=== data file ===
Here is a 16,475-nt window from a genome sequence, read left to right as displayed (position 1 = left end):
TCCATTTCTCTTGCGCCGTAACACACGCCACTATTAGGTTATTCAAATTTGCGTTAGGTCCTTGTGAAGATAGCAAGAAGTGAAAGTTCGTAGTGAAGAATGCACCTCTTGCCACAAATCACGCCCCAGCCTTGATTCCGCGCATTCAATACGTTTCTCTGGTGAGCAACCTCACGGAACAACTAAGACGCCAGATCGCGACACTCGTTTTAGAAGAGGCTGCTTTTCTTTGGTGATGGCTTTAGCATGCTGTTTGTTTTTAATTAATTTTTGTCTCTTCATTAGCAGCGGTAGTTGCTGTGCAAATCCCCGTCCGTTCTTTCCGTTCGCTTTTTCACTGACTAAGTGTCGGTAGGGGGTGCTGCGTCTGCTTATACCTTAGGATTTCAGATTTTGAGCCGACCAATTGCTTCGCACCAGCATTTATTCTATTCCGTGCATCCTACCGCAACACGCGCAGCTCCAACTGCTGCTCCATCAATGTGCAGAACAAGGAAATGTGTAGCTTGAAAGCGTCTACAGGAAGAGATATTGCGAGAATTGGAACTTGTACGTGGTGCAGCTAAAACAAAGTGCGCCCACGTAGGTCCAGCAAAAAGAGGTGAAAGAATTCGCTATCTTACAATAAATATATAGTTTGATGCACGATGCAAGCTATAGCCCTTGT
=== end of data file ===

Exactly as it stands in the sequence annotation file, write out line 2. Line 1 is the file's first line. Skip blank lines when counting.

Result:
TCCATTTCTCTTGCGCCGTAACACACGCCACTATTAGGTTATTCAAATTTGCGTTAGGTCCTTGTGAAGATAGCAAGAAGTGAAAGTTCGTAGTGAAGAATGCACCTCTTGCCACAAATCACGCCCCAGCCTTGATTCCGCGCATTCAATACGTTTCTCTGGTGAGCAACCTCACGGAACAACTAAGACGCCAGATCGCGACACTCGTTTTAGAAGAGGCTGCTTTTCTTTGGTGATGGCTTTAGCATGCTGTTTGTTTTTAATTAATTTTTGTCTCTTCATTAGCAGCGGTAGTTGCTGTGCAAATCCCCGTCCGTTCTTTCCGTTCGCTTTTTCACTGACTAAGTGTCGGTAGGGGGTGCTGCGTCTGCTTATACCTTAGGATTTCAGATTTTGAGCCGACCAATTGCTTCGCACCAGCATTTATTCTATTCCGTGCATCCTACCGCAACACGCGCAGCTCCAACTGCTGCTCCATCAATGTGCAGAACAAGGAAATGTGTAGCTTGAAAGCGTCTACAGGAAGAGATATTGCGAGAATTGGAACTTGTACGTGGTGCAGCTAAAACAAAGTGCGCCCACGTAGGTCCAGCAAAAAGAGGTGAAAGAATTCGCTATCTTACAATAAATATATAGTTTGATGCACGATGCAAGCTATAGCCCTTGT